Nathan’s post on Coke machines got me thinking about food. Food, at least in the fast food sense, seems to be in the commodified imagination realm. It’s main purpose, as stated in its name, is to be fast, convenient, and appetizing enough to want to eat. I think its safe to say fast food has easily achieved each of these goals. As a society, we definitely want fast food to be a part of our lives even though, on the surface at least, it’s just about the most revolting thing around.

In the context of other commodified products, it is easy to call producers out on their shit. Have a [thing] that isn’t working? Take it back. Buy [another thing] that broke immediately? Buy one of their competitors. Affecting change here is comparatively easy compared to other commodified products.

Fast food presents a challenge that, perhaps, can be seen in the digital realm as well. To affect change, however, would mean admitting that we have a problem, that we have an addiction. That we’ve gone all this time eating this terrible food, believing whatever we’d want to believe while scarfing it down. We’d also have to admit to being wrong and not just “different.” This is a lot easier when our physical bodies, our pride, are not on the line and when we can decide that the utility of getting something done is more important than being the one who got it right (imagine if Sony stuck to Betamax or Microsoft to HD DVD).  I think, just as we are addicted to unhealthy food, we are also addicted to social media, video games or the like.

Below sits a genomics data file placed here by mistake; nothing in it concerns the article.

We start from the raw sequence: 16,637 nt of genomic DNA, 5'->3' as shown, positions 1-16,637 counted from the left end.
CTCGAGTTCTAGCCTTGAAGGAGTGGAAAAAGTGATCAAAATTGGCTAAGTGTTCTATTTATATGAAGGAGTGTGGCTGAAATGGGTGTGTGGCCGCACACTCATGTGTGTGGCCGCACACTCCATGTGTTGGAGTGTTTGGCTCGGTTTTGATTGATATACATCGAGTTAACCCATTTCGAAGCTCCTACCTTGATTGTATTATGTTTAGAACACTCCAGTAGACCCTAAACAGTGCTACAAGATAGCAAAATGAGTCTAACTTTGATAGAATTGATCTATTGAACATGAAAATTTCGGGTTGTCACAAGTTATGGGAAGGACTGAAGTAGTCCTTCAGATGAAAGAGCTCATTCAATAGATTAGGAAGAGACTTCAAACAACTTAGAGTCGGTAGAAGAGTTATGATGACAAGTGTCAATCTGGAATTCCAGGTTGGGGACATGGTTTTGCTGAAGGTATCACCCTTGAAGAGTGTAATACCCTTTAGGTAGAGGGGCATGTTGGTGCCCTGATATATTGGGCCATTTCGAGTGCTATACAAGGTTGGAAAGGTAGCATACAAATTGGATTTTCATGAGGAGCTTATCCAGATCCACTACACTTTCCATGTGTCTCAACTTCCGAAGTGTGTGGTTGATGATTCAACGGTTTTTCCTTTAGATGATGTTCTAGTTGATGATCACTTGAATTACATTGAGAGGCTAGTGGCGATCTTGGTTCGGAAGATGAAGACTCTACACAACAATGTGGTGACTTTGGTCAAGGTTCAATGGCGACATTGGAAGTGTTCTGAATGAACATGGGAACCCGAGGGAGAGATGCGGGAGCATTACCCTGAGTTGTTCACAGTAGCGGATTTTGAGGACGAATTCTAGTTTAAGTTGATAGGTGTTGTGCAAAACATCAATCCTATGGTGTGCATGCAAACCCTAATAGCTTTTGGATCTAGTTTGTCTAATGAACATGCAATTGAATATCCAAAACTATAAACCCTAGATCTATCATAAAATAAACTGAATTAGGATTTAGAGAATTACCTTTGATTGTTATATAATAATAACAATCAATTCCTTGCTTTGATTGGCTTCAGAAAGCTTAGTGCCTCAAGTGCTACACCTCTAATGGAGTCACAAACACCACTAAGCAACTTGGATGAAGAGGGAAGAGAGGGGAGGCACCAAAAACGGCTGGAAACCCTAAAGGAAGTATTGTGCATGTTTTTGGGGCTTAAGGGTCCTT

Even the justifications are the same: I have to eat, don’t I? And, I have to get on Facebook to keep up with what’s going around the cohort! But, what other kind of food that is as convenient? And, it’s where all of my notifications are!

It would be interesting to see if there is a framework that could affect change here. More interesting if a digital framework could inform the culinary.